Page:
Set designer Eucien Chia, whose impressive, symbolic designs have won numerous plaudits, proves disappointing this time round. The set has an unfinished feel to it, with a clear plastic screen hanging upstage that reminds one of a house in the midst of renovation. The scattered photographs that constitute the floor also complicate the visual style. The only genuinely interesting touch is the series of dress-like lamps suspended from the ceiling, a spectral reminder of all the little girls who have fallen prey to Ralph over the years.

PANGEDEMONIUM! has delivered a steady stream of hits over the years, so even if this latest production left me cold, one should not forget that there are precious few theatre companies in Singapore who would even dare to stage this type of play. And judging from the fact that Frozen was entirely sold out even before it opened, PANGEDEMONIUM! has firmly secured its fans throughout the island. Still, one hopes that it can continue to deliver work of a consistently high quality. I can’t help but feel the script choices for 2014 have been a couple of notches below those from last year - and sometimes it really is the most important decision one can make.

The Crystalwords score: 2.5/5

*This review was written for The Flying Inkpot. See original post here.

18 October 2014


by Oliver Chong
The Finger Players
Drama Centre Black Box, Singapore

Like the pot of rice steaming merrily in a corner of the stage, Oliver Chong's Roots envelops us with a warm, comforting aroma. This engaging monodrama, restaged as part of The Finger Players’ 15th anniversary celebrations, is written, directed and performed by Chong and was staged to critical acclaim in 2012, snagging awards for Best Script and Production of the Year at last year's Life! Theatre Awards.

Roots explores Chong's personal quest to learn about his ancestors in China. Armed with only the vaguest of clues and cryptic anecdotes from his grandmother, he takes advice from online forums before planning a journey to his ancestral village near Taishan in the province of Guangdong.

Chong has a unique gift for storytelling: he slips into a multitude of roles as he recounts his adventures to find his hometown, morphing effortlessly from an evasive, absent-minded grandmother to a kindly hotel clerk to a host of whispering village elders. Throughout the seventy-minute performance, Chong pads around in a large trough filled with rice grains sketching shapes and patterns, literally drawing and redrawing the lines of his history as he discovers secrets and stories that have remained hidden for years.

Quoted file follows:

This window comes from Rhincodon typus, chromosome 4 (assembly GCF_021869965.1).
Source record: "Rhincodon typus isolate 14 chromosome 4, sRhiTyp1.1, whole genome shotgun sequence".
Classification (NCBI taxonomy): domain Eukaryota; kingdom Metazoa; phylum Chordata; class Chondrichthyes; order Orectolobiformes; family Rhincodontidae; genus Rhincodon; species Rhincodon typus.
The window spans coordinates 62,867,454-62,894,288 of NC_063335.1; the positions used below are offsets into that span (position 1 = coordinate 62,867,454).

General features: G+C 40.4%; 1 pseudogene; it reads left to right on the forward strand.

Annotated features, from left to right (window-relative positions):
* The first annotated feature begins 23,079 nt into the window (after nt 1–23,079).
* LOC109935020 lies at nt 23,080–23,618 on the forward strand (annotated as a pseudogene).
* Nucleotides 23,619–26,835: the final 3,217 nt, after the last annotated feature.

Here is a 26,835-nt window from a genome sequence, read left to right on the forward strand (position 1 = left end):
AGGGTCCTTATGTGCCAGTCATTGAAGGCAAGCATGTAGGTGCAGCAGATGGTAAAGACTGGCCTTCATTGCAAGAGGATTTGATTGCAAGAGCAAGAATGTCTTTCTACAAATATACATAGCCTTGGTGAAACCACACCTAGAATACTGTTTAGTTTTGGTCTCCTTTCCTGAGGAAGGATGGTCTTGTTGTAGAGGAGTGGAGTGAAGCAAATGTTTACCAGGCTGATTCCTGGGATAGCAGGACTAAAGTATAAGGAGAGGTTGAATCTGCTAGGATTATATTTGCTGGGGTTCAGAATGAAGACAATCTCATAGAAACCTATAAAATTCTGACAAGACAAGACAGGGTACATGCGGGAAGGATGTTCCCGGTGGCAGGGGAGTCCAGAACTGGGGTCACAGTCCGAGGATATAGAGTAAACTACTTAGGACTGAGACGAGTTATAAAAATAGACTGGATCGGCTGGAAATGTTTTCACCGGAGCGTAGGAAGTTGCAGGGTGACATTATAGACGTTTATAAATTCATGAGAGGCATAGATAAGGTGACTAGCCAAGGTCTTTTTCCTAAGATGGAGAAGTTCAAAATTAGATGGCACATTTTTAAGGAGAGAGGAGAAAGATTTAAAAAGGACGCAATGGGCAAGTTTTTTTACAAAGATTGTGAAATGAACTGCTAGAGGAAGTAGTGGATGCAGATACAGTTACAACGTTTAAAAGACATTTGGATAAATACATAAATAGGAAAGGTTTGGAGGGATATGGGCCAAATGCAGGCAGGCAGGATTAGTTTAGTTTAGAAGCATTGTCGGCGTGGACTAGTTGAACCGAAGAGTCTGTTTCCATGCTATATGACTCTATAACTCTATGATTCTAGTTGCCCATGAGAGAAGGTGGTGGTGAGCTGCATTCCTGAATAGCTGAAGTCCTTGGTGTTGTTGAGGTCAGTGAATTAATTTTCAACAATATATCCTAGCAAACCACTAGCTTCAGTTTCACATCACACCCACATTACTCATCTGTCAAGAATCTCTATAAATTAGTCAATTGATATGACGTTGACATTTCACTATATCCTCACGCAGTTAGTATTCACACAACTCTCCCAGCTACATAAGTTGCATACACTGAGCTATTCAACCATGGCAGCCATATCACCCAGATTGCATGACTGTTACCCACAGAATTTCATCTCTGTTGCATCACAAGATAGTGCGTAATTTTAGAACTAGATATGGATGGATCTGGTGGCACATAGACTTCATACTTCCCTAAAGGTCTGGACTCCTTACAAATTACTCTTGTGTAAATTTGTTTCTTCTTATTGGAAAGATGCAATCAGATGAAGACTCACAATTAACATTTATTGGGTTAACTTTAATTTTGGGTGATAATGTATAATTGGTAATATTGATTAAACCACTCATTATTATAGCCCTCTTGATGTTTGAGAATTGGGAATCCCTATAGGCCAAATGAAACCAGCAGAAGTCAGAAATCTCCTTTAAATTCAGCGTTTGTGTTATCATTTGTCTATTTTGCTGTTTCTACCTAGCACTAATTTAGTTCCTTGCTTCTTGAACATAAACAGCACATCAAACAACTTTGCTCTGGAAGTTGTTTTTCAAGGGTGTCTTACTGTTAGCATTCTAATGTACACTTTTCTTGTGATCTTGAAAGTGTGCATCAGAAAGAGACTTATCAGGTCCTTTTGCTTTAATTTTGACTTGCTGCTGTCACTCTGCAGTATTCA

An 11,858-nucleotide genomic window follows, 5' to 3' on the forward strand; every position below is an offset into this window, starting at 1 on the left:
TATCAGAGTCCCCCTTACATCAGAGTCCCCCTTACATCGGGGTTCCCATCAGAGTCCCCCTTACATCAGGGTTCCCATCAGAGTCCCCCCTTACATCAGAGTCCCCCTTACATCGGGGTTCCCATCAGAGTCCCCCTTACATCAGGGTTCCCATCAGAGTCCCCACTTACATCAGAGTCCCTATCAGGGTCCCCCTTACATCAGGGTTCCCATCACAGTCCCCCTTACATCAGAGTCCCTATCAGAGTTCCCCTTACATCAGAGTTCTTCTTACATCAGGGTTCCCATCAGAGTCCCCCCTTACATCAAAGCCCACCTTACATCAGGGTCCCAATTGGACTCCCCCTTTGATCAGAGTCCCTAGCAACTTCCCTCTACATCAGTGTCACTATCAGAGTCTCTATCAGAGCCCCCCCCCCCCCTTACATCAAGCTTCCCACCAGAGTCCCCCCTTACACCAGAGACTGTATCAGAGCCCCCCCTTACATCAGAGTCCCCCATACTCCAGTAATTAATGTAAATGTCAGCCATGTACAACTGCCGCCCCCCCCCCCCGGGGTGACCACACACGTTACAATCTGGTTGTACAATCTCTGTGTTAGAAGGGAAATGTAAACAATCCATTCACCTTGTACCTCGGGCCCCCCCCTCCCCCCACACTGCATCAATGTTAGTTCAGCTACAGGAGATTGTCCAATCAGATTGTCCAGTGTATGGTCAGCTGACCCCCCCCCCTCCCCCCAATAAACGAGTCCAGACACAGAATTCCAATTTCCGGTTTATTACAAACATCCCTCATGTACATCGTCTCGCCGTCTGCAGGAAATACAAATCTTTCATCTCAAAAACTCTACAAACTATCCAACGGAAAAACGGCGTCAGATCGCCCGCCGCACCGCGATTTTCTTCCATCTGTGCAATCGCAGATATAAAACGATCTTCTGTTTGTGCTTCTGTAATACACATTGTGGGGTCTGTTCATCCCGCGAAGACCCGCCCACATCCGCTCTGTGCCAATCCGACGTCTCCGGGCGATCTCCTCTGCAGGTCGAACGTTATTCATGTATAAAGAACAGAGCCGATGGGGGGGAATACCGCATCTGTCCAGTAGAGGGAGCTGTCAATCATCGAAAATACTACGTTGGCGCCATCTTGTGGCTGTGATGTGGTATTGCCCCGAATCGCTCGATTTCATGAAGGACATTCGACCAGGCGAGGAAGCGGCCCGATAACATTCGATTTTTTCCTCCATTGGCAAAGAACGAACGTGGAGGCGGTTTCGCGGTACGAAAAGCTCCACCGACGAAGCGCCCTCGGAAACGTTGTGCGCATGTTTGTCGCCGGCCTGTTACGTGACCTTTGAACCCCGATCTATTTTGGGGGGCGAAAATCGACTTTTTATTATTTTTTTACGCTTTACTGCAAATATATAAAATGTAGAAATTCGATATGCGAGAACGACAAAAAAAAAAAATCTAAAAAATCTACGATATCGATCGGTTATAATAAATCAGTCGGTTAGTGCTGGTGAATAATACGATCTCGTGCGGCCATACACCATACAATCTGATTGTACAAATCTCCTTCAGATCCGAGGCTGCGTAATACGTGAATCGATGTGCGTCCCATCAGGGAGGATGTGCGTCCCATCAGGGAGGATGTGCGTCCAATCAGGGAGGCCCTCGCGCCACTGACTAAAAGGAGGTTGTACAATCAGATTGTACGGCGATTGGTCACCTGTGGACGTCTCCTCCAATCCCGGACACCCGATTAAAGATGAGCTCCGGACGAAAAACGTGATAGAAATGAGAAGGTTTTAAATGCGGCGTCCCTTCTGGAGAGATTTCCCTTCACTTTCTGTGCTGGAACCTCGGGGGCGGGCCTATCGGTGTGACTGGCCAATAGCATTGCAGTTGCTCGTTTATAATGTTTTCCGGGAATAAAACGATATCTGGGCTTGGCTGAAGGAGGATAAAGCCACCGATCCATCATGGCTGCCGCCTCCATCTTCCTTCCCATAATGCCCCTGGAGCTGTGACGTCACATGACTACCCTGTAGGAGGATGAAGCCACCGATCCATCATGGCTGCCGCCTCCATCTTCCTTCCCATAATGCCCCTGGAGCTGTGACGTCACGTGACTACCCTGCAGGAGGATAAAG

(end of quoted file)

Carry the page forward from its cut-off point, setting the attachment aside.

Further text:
Moments of laugh-out-loud hilarity are balanced with quietly affecting scenes. In a particularly touching moment, Chong describes the simple joy of his father when the latter learns of a long-lost cousin in a small village, reminding us of the eternal power of the family to transcend physical boundaries.

The performance is delivered in a fluent mélange of Mandarin and Cantonese with a smattering of English although it is the use of English that I found to be the most jarring, seeming to be thrown in as an afterthought and making the flow of the surtitles less smooth.

Many of Singapore's iconic monodramas such as Stella Kon’s Emily of Emerald Hill, Huzir Sulaiman’s Occupation and Haresh Sharma’s Best Of are ultimately tales about finding oneself which are both deeply personal and wonderfully universal in their reach. Roots is no exception and it's impossible not to be swept along in the sparkling narrative. We all recognize traits of ourselves in Chong: the culturally dislocated modern Singaporean who wants to get a sense of his family history and understand the journey which led him to where he is today.

And the power of Roots is that it reminds us that sometimes it is that journey which makes all the difference, whatever the outcome may be. We all just want to find a place to call home.

The Crystalwords score: 3.5/5

04 October 2014